New England’s inability to punch it in for six early would prove costly though. Again a promising drive stalled with Gostkowski converting a 45-yard field goal to cut the deficit to 12 as half time approached.

The Eagles, though, looked in the mood for more. Smith corralled the ball for a huge 10-yard gain before Ajayi pierced through up the middle gaining vital yards after contact.

But that drive would come to a shuddering halt when the first of just two total turnovers occurred with 5:00 minutes left in the second.

It was fortuitous but New England were not about to pass up the invitation. Foles’ pass slammed against Jeffrey’s hands and landed in the clutches of Patriots safety Duron Harmon inside his own 20-yard line.

Enter Brady for a clutch 90-yard drive before the interval. A Mills holding call in coverage, working against Hogan certainly helped, and a darting run by Dion Lewis delivered a new set of downs with 3:30 to play.

Former Buffalo Bills receiver Hogan was about to get the better of Mills over the middle again, this time for 40 yards, as the Patriots threatened their first touchdown of the contest.

And it duly arrived as White raced into the endzone as the two-minute warning loomed. It owed a great deal to guard Shaq Mason getting to the second level to seal the lane for White. Gostkowski missed the extra point effort on an indifferent night for special teams.

Meanwhile, on a huge 3rd and 3 indicative of the Patriots’ struggles on third down, Clement charged his way through more missed tackles in the open field to the tune of 55 yards. It was an incredible play in the circumstances.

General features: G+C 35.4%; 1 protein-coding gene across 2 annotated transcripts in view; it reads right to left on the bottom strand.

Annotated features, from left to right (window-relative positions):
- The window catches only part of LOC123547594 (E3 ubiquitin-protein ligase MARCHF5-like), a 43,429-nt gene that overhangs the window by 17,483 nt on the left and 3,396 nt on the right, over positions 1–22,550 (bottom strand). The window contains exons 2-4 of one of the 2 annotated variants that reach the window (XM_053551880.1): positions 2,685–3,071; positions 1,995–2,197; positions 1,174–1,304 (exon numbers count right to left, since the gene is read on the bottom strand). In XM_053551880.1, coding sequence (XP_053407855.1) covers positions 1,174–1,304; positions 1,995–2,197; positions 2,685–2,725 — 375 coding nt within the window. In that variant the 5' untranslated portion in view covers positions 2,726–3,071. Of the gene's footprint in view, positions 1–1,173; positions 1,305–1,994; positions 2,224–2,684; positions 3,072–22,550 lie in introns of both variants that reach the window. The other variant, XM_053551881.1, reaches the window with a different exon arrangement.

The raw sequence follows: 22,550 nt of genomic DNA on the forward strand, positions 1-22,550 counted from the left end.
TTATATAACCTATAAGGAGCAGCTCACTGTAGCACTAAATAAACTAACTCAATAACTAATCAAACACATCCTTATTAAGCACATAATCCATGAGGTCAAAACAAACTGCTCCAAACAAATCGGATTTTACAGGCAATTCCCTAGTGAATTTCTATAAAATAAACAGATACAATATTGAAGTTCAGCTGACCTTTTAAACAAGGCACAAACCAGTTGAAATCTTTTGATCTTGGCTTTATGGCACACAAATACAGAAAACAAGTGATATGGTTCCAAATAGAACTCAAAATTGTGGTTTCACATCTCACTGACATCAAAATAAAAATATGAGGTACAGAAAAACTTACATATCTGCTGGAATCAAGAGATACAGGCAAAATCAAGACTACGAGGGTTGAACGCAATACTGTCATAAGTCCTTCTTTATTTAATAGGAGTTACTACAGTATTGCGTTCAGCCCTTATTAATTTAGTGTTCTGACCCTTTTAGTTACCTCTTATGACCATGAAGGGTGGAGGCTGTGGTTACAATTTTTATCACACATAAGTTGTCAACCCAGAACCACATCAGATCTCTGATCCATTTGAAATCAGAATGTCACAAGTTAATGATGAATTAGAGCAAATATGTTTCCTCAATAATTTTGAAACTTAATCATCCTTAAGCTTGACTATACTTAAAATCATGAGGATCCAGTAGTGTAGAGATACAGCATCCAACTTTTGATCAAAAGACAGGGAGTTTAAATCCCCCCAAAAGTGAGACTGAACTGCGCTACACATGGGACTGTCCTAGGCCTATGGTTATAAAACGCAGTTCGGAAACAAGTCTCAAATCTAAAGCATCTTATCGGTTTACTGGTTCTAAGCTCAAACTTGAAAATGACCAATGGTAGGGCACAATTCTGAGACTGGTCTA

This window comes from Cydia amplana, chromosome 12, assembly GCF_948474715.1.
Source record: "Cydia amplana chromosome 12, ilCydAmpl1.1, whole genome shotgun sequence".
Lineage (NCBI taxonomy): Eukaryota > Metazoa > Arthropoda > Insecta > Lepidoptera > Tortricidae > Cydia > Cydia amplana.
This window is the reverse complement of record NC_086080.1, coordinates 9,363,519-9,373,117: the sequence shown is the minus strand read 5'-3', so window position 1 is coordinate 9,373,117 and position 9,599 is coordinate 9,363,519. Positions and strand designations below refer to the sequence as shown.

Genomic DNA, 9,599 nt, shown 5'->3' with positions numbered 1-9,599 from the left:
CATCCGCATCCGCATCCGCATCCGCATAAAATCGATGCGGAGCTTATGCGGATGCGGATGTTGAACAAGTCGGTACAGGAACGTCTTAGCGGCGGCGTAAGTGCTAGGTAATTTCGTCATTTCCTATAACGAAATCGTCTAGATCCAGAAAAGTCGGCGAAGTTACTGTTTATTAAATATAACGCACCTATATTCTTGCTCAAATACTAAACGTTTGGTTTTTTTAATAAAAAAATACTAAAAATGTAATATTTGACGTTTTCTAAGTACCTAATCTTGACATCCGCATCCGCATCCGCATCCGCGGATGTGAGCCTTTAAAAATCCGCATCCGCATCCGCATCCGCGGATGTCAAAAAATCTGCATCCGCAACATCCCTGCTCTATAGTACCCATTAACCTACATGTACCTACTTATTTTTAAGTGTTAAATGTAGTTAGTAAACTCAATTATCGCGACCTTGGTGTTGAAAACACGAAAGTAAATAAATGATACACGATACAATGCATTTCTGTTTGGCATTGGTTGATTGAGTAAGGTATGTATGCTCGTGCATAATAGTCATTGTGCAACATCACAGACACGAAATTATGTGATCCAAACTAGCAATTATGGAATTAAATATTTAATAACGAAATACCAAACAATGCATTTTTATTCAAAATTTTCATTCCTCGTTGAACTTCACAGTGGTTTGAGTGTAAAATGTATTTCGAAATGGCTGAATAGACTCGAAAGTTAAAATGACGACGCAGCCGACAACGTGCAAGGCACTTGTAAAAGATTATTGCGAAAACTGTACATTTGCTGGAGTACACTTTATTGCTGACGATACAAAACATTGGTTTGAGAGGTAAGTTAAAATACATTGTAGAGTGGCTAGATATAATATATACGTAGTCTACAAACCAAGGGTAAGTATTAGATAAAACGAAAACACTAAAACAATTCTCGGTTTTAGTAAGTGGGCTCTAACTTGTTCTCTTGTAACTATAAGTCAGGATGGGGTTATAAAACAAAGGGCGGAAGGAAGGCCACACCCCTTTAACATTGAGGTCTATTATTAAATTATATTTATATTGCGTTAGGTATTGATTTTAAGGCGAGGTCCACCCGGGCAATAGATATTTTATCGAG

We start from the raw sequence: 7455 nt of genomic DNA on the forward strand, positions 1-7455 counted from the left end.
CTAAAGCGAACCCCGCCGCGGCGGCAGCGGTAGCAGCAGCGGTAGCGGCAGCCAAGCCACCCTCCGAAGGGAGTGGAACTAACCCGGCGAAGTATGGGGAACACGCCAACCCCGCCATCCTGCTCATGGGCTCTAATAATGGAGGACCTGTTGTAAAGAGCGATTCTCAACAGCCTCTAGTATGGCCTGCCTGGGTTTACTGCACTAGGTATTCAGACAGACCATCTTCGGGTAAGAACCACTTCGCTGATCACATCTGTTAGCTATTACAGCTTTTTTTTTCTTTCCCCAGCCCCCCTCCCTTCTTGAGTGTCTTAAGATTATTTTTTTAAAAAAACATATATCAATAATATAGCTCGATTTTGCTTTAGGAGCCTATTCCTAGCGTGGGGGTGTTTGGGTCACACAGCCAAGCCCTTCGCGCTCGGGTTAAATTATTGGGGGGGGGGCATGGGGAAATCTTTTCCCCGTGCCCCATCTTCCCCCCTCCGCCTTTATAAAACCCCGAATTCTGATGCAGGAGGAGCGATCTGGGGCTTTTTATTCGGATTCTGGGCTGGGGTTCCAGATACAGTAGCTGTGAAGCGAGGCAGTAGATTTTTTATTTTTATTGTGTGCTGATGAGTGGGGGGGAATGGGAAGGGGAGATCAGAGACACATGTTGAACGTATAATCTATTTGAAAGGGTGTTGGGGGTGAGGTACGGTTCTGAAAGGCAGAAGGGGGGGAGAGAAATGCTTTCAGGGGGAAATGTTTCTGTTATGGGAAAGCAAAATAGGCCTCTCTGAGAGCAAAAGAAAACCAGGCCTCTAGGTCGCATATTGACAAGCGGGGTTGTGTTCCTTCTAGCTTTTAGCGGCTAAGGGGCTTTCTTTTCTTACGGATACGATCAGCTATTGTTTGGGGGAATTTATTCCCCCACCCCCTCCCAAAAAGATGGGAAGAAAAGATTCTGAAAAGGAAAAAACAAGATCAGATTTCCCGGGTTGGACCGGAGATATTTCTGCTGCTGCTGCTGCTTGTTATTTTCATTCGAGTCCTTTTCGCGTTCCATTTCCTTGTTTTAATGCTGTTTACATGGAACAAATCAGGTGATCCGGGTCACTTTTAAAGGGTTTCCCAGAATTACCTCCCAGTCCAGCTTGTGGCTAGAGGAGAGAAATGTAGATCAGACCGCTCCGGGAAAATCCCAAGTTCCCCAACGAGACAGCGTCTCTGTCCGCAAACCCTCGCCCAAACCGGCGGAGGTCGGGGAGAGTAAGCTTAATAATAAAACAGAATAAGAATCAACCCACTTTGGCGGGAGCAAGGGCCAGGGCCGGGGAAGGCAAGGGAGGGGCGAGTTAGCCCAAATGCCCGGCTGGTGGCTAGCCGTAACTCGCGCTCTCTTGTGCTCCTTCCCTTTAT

As the Patriots continued to give up big plays, their red zone defense needed to come into its own. Rather it had no answers for one of the most inventive play-calls in recent Super Bowl memory.

Earlier in the game New England had tried, and failed, to convert on a trick play of their own; Amendola had turned passer but Brady could not haul in the pass.

There were no such problems here, but the sheer guile and audacity of the call in the circumstances made Philadelphia’s fourth down attempt all the more impressive. And it was peerlessly executed.

Running back Clement took the direct snap, handed off for tight end Trey Burton on the end around and Burton launched a pass to Foles for the touchdown.

Unbeknownst to a static Patriots defense, Foles had ghosted in behind to become the first player ever to pass and catch a touchdown in the same Super Bowl. Suddenly it had become a two score game again at 22-12.

However if there is one thing the Patriots specialise in it is recovering from deficits, so a 10-point difference was hardly going to faze Brady and Belichick.

Just as well really as Gronkowski came alive on the opening possession of the second half having been a passenger in the first two quarters.

One catch in the game suddenly became four as Brady connected on strikes to his huge tight end for 25 and 24 yards respectively, before coming up big on third down.

And, after White had ploughed ahead to the five-yard line, the Patriots were in the endzone again as Brady found Gronkowski who double moved Ronald Darby for the touchdown. Gostkowski added the extras and suddenly it was a three point game at 22-19.

Foles looked anything but fazed though. Again the Eagles demonstrated their penchant for clutch third down conversions (10/16 in the game) with Agholor spinning away from the attentions of Johnson Bademosi to convert on 3rd and 6.

On the ground, Blount continued to dominate with the run making the Patriots’ decision to leave cornerback Malcolm Butler, the hero of Super Bowl XLIX three years ago, on the sideline puzzling.

Butler was relegated to special teams and did not face a single defensive snap despite New England doing little to slow Foles’ prolific passing or the ground game.